Sunday, 13 December 2009

Trauma Survivor

Description at YouTube:

"Elemental Ireland
Those termed "psychiatric patients" are in fact trauma survivors. Many who find themselves caught in the net of bio-psychiatry are responding to the abnormal circumstances of a traumatic childhood; the hated child, the abandoned child, the neglected child, the exploited child, the defeated child and the silenced child, to name a few.

Exploring 'The Roots of Violence' by Alice Miller. This video contains quotes by Alice Miller and by Elemental Ireland.

'For some years now, there has been proof that the devastating effects of the traumatization of children take their inevitable toll on society - a fact that we are still forbidden to recognise (a fact that is commonly denied). This knowledge concerns every single one of us and - if disseminated widely enough - should lead to fundamental changes in society; above all, to a halt in the blind escalation of violence'. Alice Miller

Having recently discovered Alice Miller, as a parent I found her work a welcome challenge. She has made me think deeply both about the way I parent and society's attitudes to children. It is a matter of urgency for me to heal my own wounded inner-child, so I can parent my children in the best possible way. She has tapped into great truths that I knew deep down but was afraid to voice to myself and in public. A good website exploring Alice Miller's work is Daniel Mackler's iraresoul. Daniel has made an excellent film called 'Take These Broken Wings' about recovery from (so-called) schizophrenia without medication.

Many trauma survivors are terrified and find it difficult to trust. They struggle with repressed rage and anger. Many are further punished for being trauma survivors by coercion and forced 'treatment'. They are further battered and broken by bio-psychiatry.

In most cases, the trauma survivor is silenced three times; firstly by their families, then by society and then by bio-psychiatry.

Wouldn't this make you angry?"

Some time ago, I lent Derrick Jensen's A Language Older Than Words to a friend. Earlier this week, I got it back: "I couldn't read past the first pages. Too painful to read about all this violence and abuse." Yeah. It certainly is a lot less painful to close your eyes to reality. It just won't change anything.

Thursday, 10 December 2009

"Our society is run by insane people..."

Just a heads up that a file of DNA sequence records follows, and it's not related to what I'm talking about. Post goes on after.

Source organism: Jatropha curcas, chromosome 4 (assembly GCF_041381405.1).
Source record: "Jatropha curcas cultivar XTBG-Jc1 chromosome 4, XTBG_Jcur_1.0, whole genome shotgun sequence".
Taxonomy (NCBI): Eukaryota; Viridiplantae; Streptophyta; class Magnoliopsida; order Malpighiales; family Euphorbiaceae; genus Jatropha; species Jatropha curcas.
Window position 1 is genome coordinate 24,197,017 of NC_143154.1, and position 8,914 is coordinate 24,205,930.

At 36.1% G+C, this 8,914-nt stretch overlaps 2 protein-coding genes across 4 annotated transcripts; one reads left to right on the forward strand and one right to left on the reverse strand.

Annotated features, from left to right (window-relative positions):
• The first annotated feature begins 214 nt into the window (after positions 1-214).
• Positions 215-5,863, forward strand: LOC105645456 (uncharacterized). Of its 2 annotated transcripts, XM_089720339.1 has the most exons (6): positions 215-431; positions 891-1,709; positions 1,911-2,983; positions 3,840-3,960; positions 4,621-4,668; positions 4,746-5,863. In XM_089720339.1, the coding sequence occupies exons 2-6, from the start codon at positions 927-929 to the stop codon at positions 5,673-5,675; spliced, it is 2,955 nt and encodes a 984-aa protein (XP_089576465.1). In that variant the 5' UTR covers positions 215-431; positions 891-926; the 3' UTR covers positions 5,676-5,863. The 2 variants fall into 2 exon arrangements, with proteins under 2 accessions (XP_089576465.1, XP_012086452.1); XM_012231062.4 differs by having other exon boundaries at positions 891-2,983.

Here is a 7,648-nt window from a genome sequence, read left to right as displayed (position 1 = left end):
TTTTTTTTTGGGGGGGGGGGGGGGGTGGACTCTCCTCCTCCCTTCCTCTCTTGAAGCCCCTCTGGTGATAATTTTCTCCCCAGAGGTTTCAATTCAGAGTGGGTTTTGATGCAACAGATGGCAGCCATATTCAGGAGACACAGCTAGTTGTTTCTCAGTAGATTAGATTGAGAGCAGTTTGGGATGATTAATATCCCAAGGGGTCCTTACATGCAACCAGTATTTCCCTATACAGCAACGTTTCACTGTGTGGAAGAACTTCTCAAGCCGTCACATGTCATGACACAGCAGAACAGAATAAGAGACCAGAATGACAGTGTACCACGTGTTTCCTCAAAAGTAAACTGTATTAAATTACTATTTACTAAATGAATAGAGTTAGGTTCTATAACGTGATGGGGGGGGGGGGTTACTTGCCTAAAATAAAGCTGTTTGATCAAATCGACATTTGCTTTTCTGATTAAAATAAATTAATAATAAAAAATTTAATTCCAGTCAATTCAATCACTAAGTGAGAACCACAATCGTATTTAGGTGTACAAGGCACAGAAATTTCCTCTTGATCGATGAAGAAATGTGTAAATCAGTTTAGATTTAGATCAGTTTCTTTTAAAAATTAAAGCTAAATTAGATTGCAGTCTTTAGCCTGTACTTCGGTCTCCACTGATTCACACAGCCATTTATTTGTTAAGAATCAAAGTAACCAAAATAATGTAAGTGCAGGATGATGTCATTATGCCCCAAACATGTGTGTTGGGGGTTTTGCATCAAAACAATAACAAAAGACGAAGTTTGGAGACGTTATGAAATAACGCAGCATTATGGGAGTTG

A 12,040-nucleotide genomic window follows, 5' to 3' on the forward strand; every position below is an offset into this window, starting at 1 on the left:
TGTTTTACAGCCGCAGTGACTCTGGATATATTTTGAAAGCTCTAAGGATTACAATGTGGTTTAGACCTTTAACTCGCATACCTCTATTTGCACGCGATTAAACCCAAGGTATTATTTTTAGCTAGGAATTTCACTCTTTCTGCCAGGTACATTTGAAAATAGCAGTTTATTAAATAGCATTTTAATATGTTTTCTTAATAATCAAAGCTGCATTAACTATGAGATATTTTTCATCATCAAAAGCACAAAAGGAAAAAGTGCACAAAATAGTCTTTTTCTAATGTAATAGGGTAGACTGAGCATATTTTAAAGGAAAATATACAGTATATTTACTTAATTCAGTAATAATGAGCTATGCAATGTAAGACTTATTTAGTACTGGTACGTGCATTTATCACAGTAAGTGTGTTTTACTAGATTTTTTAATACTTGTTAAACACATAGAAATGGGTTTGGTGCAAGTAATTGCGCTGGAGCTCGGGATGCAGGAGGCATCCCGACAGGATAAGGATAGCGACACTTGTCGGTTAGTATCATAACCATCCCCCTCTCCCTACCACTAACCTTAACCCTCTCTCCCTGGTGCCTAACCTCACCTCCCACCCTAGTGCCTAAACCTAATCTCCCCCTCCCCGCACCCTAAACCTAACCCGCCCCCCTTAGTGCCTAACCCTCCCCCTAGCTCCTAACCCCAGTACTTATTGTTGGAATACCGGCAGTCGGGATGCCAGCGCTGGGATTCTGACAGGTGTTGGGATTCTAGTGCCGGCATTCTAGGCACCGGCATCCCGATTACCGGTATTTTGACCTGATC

X-mas greetings from John and Yoko. In honor of the occasion (cough, cough...) a little early.

Thursday, 3 December 2009

Primal therapeutic oppression - Arthur Janov knows what you need!

Yesterday, my attention was drawn to the comment section of this post on this NYT-article on modern lobotomy at Mr. Arthur Janov's - yup, the Arthur Janov - blog.

My attention was drawn to the blog of the guru of the 1970ies screaming-hype by a comment on a blog post about, and this is somewhat important, Liberation psychology - by the way an awesome piece by Bruce Levine, and if you haven't yet, go read it! - at a Norwegian blog.

In his article about Liberation psychology, Levine states with Jesuit priest, therapist and activist Ignacio Martín-Baró:

"The prevailing psychology, (...), is not politically neutral, but favors maintaining the status quo. Reducing human motivations to the maximization of pleasure fits neatly into the dominant culture. Martin-Baró astutely observed that most prevailing psychology schools of thought—be it psychoanalytic, behavioral, or biochemical—accept the maximization of pleasure as the motivating force for human behavior, ignoring other human motivations, including the need for fairness and social justice. Prevailing psychology’s focus on individualism, he wrote, 'ends up reinforcing the existing structures, because it ignores the reality of social structures and reduces all structural problems to personal problems.' "

So, you might say the prevailing paradigm in today's psychology pathologizes suffering as an individual flaw - and it doesn't matter if this flaw is seen as biological, existential, spiritual or whatever else in nature - rather than viewing it as an expression of a very healthy discontent with and rebellion against a thoroughly oppressive culture.

Bruce Levine writes:

"Aldous Huxley predicted, 'And it seems to me perfectly in the cards that there will be within the next generation or so a pharmacological method of making people love their servitude.' Today, increasing numbers of people in the U.S. who do not comply with authority are being diagnosed with mental illnesses and medicated with psychiatric drugs that make them care less about their boredom, resentments, and other negative emotions, thus rendering them more compliant and manageable."

Psych labels and the inevitably following "treatment" have indeed become our time's most employed means of oppression. Political, societal, and individual oppression.

Now have a look at this comment by Arthur Janov: